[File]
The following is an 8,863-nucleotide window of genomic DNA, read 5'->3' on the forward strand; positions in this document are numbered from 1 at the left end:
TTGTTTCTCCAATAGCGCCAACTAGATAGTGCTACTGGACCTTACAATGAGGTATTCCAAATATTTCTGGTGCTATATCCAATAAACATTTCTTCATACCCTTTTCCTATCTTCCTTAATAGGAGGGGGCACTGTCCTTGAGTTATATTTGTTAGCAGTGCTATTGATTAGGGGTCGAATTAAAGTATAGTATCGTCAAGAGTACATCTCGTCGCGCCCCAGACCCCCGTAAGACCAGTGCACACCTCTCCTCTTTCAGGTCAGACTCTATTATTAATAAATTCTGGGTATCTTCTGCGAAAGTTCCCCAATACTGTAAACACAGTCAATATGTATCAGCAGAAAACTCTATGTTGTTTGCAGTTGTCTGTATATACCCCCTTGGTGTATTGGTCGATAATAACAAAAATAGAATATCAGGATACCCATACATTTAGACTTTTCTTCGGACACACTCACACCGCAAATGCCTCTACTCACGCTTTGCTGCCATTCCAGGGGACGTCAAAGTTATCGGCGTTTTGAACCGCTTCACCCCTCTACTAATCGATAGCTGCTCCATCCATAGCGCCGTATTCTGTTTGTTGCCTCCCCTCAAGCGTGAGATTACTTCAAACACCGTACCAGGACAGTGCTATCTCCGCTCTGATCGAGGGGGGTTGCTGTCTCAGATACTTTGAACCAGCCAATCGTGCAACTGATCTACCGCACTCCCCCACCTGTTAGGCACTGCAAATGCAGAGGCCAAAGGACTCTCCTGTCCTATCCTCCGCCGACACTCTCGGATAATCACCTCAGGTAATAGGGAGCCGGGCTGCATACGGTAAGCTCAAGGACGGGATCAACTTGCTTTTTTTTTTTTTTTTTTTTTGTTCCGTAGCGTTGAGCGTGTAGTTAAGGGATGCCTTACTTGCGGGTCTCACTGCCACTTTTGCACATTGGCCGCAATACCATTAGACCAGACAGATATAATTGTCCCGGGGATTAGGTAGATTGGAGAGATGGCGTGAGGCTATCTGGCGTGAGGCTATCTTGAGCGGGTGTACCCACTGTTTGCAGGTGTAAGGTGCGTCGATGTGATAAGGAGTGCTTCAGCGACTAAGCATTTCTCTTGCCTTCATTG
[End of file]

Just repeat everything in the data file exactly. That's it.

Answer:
The following is an 8,863-nucleotide window of genomic DNA, read 5'->3' on the forward strand; positions in this document are numbered from 1 at the left end:
TTGTTTCTCCAATAGCGCCAACTAGATAGTGCTACTGGACCTTACAATGAGGTATTCCAAATATTTCTGGTGCTATATCCAATAAACATTTCTTCATACCCTTTTCCTATCTTCCTTAATAGGAGGGGGCACTGTCCTTGAGTTATATTTGTTAGCAGTGCTATTGATTAGGGGTCGAATTAAAGTATAGTATCGTCAAGAGTACATCTCGTCGCGCCCCAGACCCCCGTAAGACCAGTGCACACCTCTCCTCTTTCAGGTCAGACTCTATTATTAATAAATTCTGGGTATCTTCTGCGAAAGTTCCCCAATACTGTAAACACAGTCAATATGTATCAGCAGAAAACTCTATGTTGTTTGCAGTTGTCTGTATATACCCCCTTGGTGTATTGGTCGATAATAACAAAAATAGAATATCAGGATACCCATACATTTAGACTTTTCTTCGGACACACTCACACCGCAAATGCCTCTACTCACGCTTTGCTGCCATTCCAGGGGACGTCAAAGTTATCGGCGTTTTGAACCGCTTCACCCCTCTACTAATCGATAGCTGCTCCATCCATAGCGCCGTATTCTGTTTGTTGCCTCCCCTCAAGCGTGAGATTACTTCAAACACCGTACCAGGACAGTGCTATCTCCGCTCTGATCGAGGGGGGTTGCTGTCTCAGATACTTTGAACCAGCCAATCGTGCAACTGATCTACCGCACTCCCCCACCTGTTAGGCACTGCAAATGCAGAGGCCAAAGGACTCTCCTGTCCTATCCTCCGCCGACACTCTCGGATAATCACCTCAGGTAATAGGGAGCCGGGCTGCATACGGTAAGCTCAAGGACGGGATCAACTTGCTTTTTTTTTTTTTTTTTTTTTGTTCCGTAGCGTTGAGCGTGTAGTTAAGGGATGCCTTACTTGCGGGTCTCACTGCCACTTTTGCACATTGGCCGCAATACCATTAGACCAGACAGATATAATTGTCCCGGGGATTAGGTAGATTGGAGAGATGGCGTGAGGCTATCTGGCGTGAGGCTATCTTGAGCGGGTGTACCCACTGTTTGCAGGTGTAAGGTGCGTCGATGTGATAAGGAGTGCTTCAGCGACTAAGCATTTCTCTTGCCTTCATTG